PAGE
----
A Bundaberg-based building society has agreed to review its lending practices after the Australian Securities and Investments Commission raised concerns that it relied too heavily on "limited information" from a finance broker.
The move by Wide Bay Australia Limited came in the wake of an ASIC analysis of the lending industry's compliance with responsible lending laws.
ASIC said its concerns stemmed from a restructure of Wide Bay's customers' home loans undertaken in 2013, which had been initiated by a third party broker, FTS Finance Brokers Pty Ltd, owned by FTS Securities Pty Ltd, of which the building society holds an equity stake.
"ASIC was concerned that Wide Bay relied too heavily on limited information provided by FTS Finance Brokers Pty Ltd rather than checking directly with the borrower about their requirements and objectives," the regulator said.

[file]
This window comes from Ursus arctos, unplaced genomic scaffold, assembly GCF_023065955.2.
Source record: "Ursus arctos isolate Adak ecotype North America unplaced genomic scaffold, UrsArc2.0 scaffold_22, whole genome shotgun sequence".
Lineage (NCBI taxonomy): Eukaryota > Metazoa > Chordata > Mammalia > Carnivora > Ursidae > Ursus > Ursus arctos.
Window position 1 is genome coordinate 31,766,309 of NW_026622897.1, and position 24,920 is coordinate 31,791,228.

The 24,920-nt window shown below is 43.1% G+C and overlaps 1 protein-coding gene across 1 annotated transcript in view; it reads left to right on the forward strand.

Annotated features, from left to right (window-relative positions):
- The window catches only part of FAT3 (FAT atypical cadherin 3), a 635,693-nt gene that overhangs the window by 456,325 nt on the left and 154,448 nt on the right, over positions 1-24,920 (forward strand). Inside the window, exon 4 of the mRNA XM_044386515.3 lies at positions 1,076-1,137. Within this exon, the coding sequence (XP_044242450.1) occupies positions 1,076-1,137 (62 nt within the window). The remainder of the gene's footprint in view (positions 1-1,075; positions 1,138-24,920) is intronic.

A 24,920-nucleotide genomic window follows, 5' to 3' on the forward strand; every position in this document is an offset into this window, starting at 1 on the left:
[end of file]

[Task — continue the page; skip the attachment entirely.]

"Wide Bay will be updating their application forms to ensure they capture relevant information about a borrower's requirements and objectives, as well as improving their processes when insufficient or inconsistent information is provided."
ASIC has previously identified compliance with responsible lending obligations as a priority issue, and announced in December that it would be carrying out surveillance of banks and non-bank lenders' provision of interest-only loans, with the regulator's deputy chairman, Peter Kell, warning lenders of their obligations.
"Lenders are fully responsible for ensuring a loan is suitable for a borrower," he said.
"Having robust compliance systems is vital in ensuring customers are protected."